Highlights from

ASCO 2019

American Society of Clinical Oncology annual meeting

Chicago, USA 31 May - 4 June 2019

Olaratumab trial in soft tissue sarcoma fails to meet overall survival endpoint

Medical writer: Tim Donald, ELS

The ANNOUNCE trial, assessing the overall survival (OS) benefit of olaratumab in patients with advanced soft tissue sarcoma (STS), failed to meet its dual primary endpoint of OS in all STS histologies or in a subset of patients with leiomyosarcoma (LMS), according to a Late-Breaking Abstract (Abstract LBA3) presented at the June 2 Plenary Session. William D. Tap, MD, of Memorial Sloan Kettering Cancer Centre, presented the study data.

Dr. Tap explained that, after the data readout from this study, the trial sponsor and global regulatory agencies recommended that no new patients be started on olaratumab. Withdrawal of the drug from the market is in progress. Patients who are currently receiving treatment with olaratumab with apparent benefit may continue to be treated with the drug.

“ANNOUNCE was a well-controlled and conducted phase III trial, which failed to meet its overall survival primary endpoint in all STS histologies or the LMS population,” he said, adding that the trial did not confirm the benefit seen in an earlier trial.

In that previous phase Ib/II clinical trial in patients with advanced STS, a regimen of doxorubicin plus olaratumab improved progression-free survival (PFS) and OS in comparison with doxorubicin alone. After that trial, the U.S. Food and Drug Administration granted accelerated approval to olaratumab, conditional on the performance of a follow-up study; ANNOUNCE was that study.

Possible confounding factors in the phase Ib/II study, Dr. Tap said, included that the trial was unblinded; that there was a large discrepancy between results in OS and PFS, the study’s primary endpoint; and that the drug had an unknown mechanism of action in sarcoma subtypes.

ANNOUNCE enrolled adult patients with unresectable locally advanced or metastatic STS, with ECOG status 0 or 1, and with any number of previous treatments but no anthracycline. Patients were randomly assigned 1:1 to olaratumab 20 mg/kg for cycle 1, then olaratumab 15 mg/kg for cycles 2 through 8, or placebo, on days 1 to 8 of each 21-day cycle. Patients in both arms received doxorubicin 75 mg/m2 on day 1 for up to eight cycles. After eight cycles, patients with disease control continued on olaratumab or placebo as monotherapy until progression or toxicity. Treatment with dexrazoxane was allowed to mitigate doxorubicin-related cardiotoxicity.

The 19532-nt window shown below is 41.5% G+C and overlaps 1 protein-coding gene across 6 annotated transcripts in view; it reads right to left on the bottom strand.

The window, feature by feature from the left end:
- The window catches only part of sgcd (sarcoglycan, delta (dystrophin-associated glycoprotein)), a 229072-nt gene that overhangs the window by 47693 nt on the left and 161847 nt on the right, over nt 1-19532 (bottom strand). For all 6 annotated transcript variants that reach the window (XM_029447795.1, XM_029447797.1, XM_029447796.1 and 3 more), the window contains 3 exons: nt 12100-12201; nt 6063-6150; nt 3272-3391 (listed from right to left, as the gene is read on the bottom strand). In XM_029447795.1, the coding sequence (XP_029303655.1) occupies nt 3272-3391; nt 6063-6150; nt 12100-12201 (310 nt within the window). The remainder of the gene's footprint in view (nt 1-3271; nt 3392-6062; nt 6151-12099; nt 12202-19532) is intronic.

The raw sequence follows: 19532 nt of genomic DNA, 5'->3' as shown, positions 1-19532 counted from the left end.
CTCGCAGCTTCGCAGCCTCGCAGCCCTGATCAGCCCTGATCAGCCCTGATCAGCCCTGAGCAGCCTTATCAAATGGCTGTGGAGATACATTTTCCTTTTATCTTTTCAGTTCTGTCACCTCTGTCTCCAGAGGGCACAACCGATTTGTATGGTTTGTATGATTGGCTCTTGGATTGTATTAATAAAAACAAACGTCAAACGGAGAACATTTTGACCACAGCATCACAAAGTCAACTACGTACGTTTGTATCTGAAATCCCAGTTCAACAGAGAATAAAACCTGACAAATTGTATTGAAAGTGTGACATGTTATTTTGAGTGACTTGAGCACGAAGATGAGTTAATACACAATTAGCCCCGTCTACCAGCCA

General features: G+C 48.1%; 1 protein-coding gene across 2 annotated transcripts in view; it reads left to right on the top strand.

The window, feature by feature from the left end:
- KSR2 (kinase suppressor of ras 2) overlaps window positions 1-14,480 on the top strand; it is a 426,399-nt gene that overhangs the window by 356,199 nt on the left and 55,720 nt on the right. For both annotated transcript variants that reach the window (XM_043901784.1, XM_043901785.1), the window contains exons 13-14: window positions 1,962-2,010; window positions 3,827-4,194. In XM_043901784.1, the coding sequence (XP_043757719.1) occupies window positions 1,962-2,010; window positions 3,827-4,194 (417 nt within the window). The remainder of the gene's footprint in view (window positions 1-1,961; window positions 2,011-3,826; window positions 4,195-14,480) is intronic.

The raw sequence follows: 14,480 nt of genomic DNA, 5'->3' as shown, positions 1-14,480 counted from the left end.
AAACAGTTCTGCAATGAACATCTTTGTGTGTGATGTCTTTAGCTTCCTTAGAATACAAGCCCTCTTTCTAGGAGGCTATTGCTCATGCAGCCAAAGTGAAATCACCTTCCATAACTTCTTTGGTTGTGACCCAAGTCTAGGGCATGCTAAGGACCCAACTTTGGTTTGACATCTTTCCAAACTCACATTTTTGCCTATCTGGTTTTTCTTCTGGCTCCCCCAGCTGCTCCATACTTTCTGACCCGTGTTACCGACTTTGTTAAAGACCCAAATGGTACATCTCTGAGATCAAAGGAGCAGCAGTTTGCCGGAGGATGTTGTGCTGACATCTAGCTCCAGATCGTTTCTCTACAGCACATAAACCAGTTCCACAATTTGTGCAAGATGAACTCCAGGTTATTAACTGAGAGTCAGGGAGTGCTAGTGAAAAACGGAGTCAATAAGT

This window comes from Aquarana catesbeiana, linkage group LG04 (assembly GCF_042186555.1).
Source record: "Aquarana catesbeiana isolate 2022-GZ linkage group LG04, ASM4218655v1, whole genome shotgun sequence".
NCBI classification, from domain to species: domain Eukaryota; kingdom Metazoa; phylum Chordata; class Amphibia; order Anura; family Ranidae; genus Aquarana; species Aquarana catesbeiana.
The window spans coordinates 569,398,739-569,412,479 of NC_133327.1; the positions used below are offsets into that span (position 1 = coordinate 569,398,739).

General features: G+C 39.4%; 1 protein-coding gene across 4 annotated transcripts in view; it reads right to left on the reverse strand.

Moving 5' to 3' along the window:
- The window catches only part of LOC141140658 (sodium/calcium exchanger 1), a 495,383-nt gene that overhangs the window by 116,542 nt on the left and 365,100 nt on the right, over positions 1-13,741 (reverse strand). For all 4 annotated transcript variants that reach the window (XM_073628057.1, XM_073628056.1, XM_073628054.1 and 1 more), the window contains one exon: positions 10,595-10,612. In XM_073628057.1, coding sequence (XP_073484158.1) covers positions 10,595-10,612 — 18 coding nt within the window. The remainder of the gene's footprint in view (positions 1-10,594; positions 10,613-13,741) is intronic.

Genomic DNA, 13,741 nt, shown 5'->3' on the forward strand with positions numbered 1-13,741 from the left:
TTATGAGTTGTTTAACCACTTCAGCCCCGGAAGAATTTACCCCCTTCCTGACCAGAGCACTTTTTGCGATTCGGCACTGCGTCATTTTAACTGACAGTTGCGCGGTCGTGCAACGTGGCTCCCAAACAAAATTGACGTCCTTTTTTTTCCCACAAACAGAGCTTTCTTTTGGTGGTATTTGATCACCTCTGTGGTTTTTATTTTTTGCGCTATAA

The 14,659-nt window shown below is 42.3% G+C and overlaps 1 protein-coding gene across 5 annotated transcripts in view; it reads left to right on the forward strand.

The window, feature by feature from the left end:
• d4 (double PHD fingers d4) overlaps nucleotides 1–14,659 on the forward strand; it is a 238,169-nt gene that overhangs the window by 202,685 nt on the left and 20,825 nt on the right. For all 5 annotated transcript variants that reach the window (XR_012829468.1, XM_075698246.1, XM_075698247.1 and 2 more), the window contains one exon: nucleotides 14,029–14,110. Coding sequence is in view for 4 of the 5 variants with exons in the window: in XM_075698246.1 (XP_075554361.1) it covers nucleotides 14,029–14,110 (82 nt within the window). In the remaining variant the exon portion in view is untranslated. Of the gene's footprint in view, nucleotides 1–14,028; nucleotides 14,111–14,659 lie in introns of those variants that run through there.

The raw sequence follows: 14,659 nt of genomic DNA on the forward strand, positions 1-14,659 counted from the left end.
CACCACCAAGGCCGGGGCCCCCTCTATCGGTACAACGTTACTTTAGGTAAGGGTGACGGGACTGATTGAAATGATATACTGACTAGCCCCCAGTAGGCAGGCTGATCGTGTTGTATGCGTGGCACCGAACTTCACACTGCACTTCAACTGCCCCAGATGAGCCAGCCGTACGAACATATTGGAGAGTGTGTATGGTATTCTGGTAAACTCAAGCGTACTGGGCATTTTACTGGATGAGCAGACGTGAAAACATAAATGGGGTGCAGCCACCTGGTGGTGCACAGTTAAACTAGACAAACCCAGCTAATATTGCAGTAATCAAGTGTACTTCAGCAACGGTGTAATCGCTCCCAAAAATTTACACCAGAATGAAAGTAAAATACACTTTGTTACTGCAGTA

Randomization was stratified by number of previous treatments, histology, and ECOG status. The primary endpoint was OS by intent-to-treat in the total STS and the LMS populations, and the study was designed to be positive if either population, or both, had a statistically significant improvement in OS. The secondary endpoints were PFS, safety, pharmacokinetics, objective response rate, and patient-reported outcomes.

Of 509 patients randomly assigned, 258 were in the investigational regimen and 251 in the control arm. Baseline characteristics were well balanced.

In the total STS population, median OS was 20.4 months in the investigational arm and 19.7 months in the control arm (HR 1.05, 95% CI [0.84, 1.30]; P = 0.6945). In the LMS population, median OS was 21.6 months in the investigational vs. 21.9 months in the control arm (HR 0.95, 95% CI [0.69, 1.31]; P = 0.7618).

Why was the study negative? Dr. Tap listed several possible reasons, including that olaratumab is not effective in combination with doxorubicin in STS, or that olaratumab has some activity in STS, but it was masked by heterogeneity of the study populations within and between studies or by differences in study designs.

Another consideration is that patients in the control arm in ANNOUNCE performed better than expected. “Median OS in the doxorubicin and placebo arm was 19.7 months,” Dr. Tap said. “This is the highest survival rate described to date in any phase III sarcoma study.”

In light of the large number of subtypes, Dr. Verweij questioned the predictive value of phase II randomized studies investigating the addition of drugs to doxorubicin for STS. Several randomized phase II studies in STS to date have overestimated PFS and OS benefits in comparison to subsequent phase III studies of the same drug combinations, he said.

When STS subtypes are lumped together in phase II studies, even when those studies are randomized, they can provide misleading results, Dr. Verweij said. Phase II studies should be considered a screening tool, and they always need confirmation in a phase III trial, even when activity data in phase II are compelling.

He suggested that phase II studies in specific STS subtypes could yield better predictions of outcomes for subsequent phase III studies. Global collaboration now allows the performance of rapidly accruing clinical studies in STS, and investigators should favour subtype-specific, biomarker-driven studies whenever possible.

The content and interpretation of these conference highlights are the views and comments of the speakers/authors.